Genre: Comedy, Drama, Romance
Cast: Owen Wilson, Rachel McAdams, Marion Cotilard
Genre: In this Woody Allen film, a dissatisfied screenwriter travels to Paris with his bratty fiancé. Every night at midnight he is transported back to the 1920s where he meets his literary and artistic idols and is forced to question the problems in his life
This is, in essence, a movie for writers and creative types. As a fledging (and struggling and penniless) writer, Midnight in Paris appealed to me in a special kind of way. It’s full of useful pieces of advice and encouragement. In a way, it’s like receiving a one-on-one writing/art tutorial with creative legends and Woody Allen himself. However, this film is not just a lecture. It’s got a lot of entertaining qualities to it too.
First of all, let me say that Paris is a beautiful city. I went there for work a few months ago and I can confirm that it’s a city steeped in history and it’s wonderfully ornate. One thing this movie doesn’t accurately portray, however, is that that the city reeks of piss. If you’re in Paris you may be walking down the street, munching on a croissant perhaps, and next thing you know you’ll be able to detect the pungent aroma of urine. It’s everywhere. I don’t know who does it and why they think it’s acceptable but it is what it is. As you can see, I’ve become a bit cynical about the city. However, it was great to see Allen’s romanticised view of it. He was able to remind me of Paris’ beauty and, for the first time in ages, I actually wanted to visit the city. Evoking a sense of place has always been one of Allen’s talents as a writer and it’s great to see that he is still able to do it with such skill.
Of course, Allen’s other talents are on display in the film as well. The dialogue is crisp and witty and Allen successfully creates characters that the audience love and love to hate. I especially like the job Allen did at constructing his historical characters. My personal favourites were the Fitzgeralds and Ernest Hemmingway. The Fitzgeralds are perfectly charming and a lot of fun (and Tom Hiddletson is one sexy mo fo) and Ernest Hemmingway is dark, brooding, passionate and a total panty dropper. When he talks about making love so good it makes you forget about death I was all like: “Sweet Jeebus! Take me now!” It must have been wonderful to have been alive at this time and to have been part of the artistic crowd.
However, Allen makes a great point that although 1920s Paris was an exciting time to be alive, it’s much better to engage and experience life in the here and now. This is the sort of movie in which the main character goes through a journey, and one that I think a lot of creative people go through too. The film’s main message for writers and creative types is to observe and to live in the moment and draw inspiration from that. It’s always nice to look at the great stuff in the past but the past had its problems too and the present has beauty as well. It’s a surprisingly inspirational message.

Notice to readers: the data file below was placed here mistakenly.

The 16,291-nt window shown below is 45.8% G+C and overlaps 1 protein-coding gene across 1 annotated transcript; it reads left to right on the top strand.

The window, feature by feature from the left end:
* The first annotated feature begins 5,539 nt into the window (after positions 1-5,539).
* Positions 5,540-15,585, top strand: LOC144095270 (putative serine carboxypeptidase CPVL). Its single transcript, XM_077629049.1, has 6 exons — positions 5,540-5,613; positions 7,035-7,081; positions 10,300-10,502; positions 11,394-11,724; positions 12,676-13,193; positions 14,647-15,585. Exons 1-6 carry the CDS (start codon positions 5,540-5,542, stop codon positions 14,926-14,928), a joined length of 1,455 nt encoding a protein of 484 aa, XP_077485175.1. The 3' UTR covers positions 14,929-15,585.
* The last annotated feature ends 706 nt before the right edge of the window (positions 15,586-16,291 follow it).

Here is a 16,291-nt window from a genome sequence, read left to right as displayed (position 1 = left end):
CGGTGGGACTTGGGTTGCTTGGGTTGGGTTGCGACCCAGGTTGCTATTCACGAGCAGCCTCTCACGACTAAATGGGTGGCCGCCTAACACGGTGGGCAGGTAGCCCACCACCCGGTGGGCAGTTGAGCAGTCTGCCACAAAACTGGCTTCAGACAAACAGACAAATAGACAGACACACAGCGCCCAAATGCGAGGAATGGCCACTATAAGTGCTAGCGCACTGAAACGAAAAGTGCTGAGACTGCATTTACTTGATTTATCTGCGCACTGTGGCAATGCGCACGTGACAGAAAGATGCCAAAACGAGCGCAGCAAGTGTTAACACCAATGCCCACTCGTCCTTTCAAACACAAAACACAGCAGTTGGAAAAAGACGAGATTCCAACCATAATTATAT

- Fantastic opening sequence. It didn’t have the same power as the opening in Manhattan, bit it was still a great way to start the movie.
- I loved the way the movie was like: “Yes, Europeans are more fun than Americans!”
- Historical literary figures are so sexy.
- There are times when it feels as though the movie takes place in a work of art, like when the characters go to the water lily pond which Monet painted.
- It makes me sad to know that I will never get ploughed by sexy young Ernest Hemingway or get my stuff read by Gertrude Stein.
- It also makes me sad to know that I can never hold a stylish taxidermy party. People would think it weird and it’s so expensive nowadays that I could probably only be able to afford one piece….this one to be specific: http://i.cubeupload.com/2xfmQy.jpeg. Not exactly stylish and sexy in a Parisian Vogue kind of way.
Another great movie from Woody Allen. In a lot of ways, Midnight in Paris is Allen at his most typical i.e. nerdy writer I a fucked up relationship. However, the added time-travel aspect definitely gives the movie a unique and intriguing spin. I would definitely recommend this for creative people who sometimes struggle with their projects. If you’re having a rough time writing or painting or whatever, then settle in with this film but, before you do, make sure you smoke something that will make you appreciate all the beauty and good advice.